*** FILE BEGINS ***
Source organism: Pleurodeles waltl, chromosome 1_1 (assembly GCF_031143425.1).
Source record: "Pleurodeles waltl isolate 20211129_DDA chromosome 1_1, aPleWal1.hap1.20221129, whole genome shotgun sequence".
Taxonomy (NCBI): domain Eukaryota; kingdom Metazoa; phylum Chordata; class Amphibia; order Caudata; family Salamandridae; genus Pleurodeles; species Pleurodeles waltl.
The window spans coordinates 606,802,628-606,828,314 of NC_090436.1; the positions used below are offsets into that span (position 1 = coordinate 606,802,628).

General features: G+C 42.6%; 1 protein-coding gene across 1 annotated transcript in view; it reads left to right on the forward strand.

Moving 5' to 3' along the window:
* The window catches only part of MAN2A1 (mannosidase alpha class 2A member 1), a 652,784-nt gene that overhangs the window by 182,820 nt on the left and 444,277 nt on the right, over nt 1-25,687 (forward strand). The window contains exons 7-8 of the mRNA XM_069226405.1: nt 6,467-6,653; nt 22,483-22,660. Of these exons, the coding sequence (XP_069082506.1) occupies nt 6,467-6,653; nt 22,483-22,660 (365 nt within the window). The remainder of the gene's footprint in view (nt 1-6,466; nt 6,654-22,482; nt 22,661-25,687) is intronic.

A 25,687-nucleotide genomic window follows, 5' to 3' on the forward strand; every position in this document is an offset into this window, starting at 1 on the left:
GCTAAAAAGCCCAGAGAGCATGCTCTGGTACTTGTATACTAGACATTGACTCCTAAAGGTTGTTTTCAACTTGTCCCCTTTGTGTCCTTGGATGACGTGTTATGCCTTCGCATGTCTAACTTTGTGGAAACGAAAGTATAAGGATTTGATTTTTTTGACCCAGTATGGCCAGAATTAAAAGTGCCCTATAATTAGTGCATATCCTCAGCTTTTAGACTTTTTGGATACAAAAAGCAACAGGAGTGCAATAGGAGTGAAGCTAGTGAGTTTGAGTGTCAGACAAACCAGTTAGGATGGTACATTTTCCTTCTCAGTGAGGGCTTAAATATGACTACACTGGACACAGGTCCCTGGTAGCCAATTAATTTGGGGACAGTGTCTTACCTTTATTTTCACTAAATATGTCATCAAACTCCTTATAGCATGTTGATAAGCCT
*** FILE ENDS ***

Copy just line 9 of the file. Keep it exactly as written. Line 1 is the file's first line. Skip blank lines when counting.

GCTAAAAAGCCCAGAGAGCATGCTCTGGTACTTGTATACTAGACATTGACTCCTAAAGGTTGTTTTCAACTTGTCCCCTTTGTGTCCTTGGATGACGTGTTATGCCTTCGCATGTCTAACTTTGTGGAAACGAAAGTATAAGGATTTGATTTTTTTGACCCAGTATGGCCAGAATTAAAAGTGCCCTATAATTAGTGCATATCCTCAGCTTTTAGACTTTTTGGATACAAAAAGCAACAGGAGTGCAATAGGAGTGAAGCTAGTGAGTTTGAGTGTCAGACAAACCAGTTAGGATGGTACATTTTCCTTCTCAGTGAGGGCTTAAATATGACTACACTGGACACAGGTCCCTGGTAGCCAATTAATTTGGGGACAGTGTCTTACCTTTATTTTCACTAAATATGTCATCAAACTCCTTATAGCATGTTGATAAGCCT